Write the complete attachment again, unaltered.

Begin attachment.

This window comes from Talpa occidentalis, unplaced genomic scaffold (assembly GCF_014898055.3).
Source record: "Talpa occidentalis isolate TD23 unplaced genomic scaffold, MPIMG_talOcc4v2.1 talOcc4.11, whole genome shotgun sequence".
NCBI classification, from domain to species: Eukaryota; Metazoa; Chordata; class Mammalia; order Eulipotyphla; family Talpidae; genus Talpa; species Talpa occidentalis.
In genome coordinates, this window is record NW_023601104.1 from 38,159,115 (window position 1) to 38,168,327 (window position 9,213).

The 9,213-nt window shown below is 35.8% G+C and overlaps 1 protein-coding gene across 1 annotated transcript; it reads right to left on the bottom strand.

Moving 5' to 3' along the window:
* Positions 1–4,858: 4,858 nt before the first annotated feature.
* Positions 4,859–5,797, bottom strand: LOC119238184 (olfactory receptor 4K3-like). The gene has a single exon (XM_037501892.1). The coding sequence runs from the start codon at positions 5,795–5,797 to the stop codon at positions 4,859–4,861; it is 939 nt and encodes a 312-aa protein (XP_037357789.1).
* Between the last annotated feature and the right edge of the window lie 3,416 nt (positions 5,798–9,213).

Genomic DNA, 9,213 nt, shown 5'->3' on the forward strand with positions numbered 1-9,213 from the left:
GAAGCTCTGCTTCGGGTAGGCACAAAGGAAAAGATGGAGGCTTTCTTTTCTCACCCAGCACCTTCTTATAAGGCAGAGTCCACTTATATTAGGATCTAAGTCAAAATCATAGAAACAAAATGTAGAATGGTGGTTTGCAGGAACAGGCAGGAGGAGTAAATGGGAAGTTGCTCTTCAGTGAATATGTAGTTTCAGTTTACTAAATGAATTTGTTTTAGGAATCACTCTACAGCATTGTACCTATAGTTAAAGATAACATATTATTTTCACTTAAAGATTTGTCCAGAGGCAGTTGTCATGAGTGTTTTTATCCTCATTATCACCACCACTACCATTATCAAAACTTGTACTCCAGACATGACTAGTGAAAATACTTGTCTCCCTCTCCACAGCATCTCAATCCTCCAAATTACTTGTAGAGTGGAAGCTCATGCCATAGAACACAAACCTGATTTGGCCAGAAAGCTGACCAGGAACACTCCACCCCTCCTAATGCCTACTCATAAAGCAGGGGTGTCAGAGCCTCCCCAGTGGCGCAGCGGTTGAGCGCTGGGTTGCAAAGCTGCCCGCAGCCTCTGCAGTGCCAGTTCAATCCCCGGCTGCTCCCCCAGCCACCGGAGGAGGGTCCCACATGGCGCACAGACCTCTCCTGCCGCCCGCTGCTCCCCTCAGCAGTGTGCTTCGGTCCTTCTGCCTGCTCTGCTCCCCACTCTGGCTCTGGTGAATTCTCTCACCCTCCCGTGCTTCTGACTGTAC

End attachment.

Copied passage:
This window comes from Talpa occidentalis, unplaced genomic scaffold (assembly GCF_014898055.3).
Source record: "Talpa occidentalis isolate TD23 unplaced genomic scaffold, MPIMG_talOcc4v2.1 talOcc4.11, whole genome shotgun sequence".
NCBI classification, from domain to species: Eukaryota; Metazoa; Chordata; class Mammalia; order Eulipotyphla; family Talpidae; genus Talpa; species Talpa occidentalis.
In genome coordinates, this window is record NW_023601104.1 from 38,159,115 (window position 1) to 38,168,327 (window position 9,213).

The 9,213-nt window shown below is 35.8% G+C and overlaps 1 protein-coding gene across 1 annotated transcript; it reads right to left on the bottom strand.

Moving 5' to 3' along the window:
* Positions 1–4,858: 4,858 nt before the first annotated feature.
* Positions 4,859–5,797, bottom strand: LOC119238184 (olfactory receptor 4K3-like). The gene has a single exon (XM_037501892.1). The coding sequence runs from the start codon at positions 5,795–5,797 to the stop codon at positions 4,859–4,861; it is 939 nt and encodes a 312-aa protein (XP_037357789.1).
* Between the last annotated feature and the right edge of the window lie 3,416 nt (positions 5,798–9,213).

Genomic DNA, 9,213 nt, shown 5'->3' on the forward strand with positions numbered 1-9,213 from the left:
GAAGCTCTGCTTCGGGTAGGCACAAAGGAAAAGATGGAGGCTTTCTTTTCTCACCCAGCACCTTCTTATAAGGCAGAGTCCACTTATATTAGGATCTAAGTCAAAATCATAGAAACAAAATGTAGAATGGTGGTTTGCAGGAACAGGCAGGAGGAGTAAATGGGAAGTTGCTCTTCAGTGAATATGTAGTTTCAGTTTACTAAATGAATTTGTTTTAGGAATCACTCTACAGCATTGTACCTATAGTTAAAGATAACATATTATTTTCACTTAAAGATTTGTCCAGAGGCAGTTGTCATGAGTGTTTTTATCCTCATTATCACCACCACTACCATTATCAAAACTTGTACTCCAGACATGACTAGTGAAAATACTTGTCTCCCTCTCCACAGCATCTCAATCCTCCAAATTACTTGTAGAGTGGAAGCTCATGCCATAGAACACAAACCTGATTTGGCCAGAAAGCTGACCAGGAACACTCCACCCCTCCTAATGCCTACTCATAAAGCAGGGGTGTCAGAGCCTCCCCAGTGGCGCAGCGGTTGAGCGCTGGGTTGCAAAGCTGCCCGCAGCCTCTGCAGTGCCAGTTCAATCCCCGGCTGCTCCCCCAGCCACCGGAGGAGGGTCCCACATGGCGCACAGACCTCTCCTGCCGCCCGCTGCTCCCCTCAGCAGTGTGCTTCGGTCCTTCTGCCTGCTCTGCTCCCCACTCTGGCTCTGGTGAATTCTCTCACCCTCCCGTGCTTCTGACTGTAC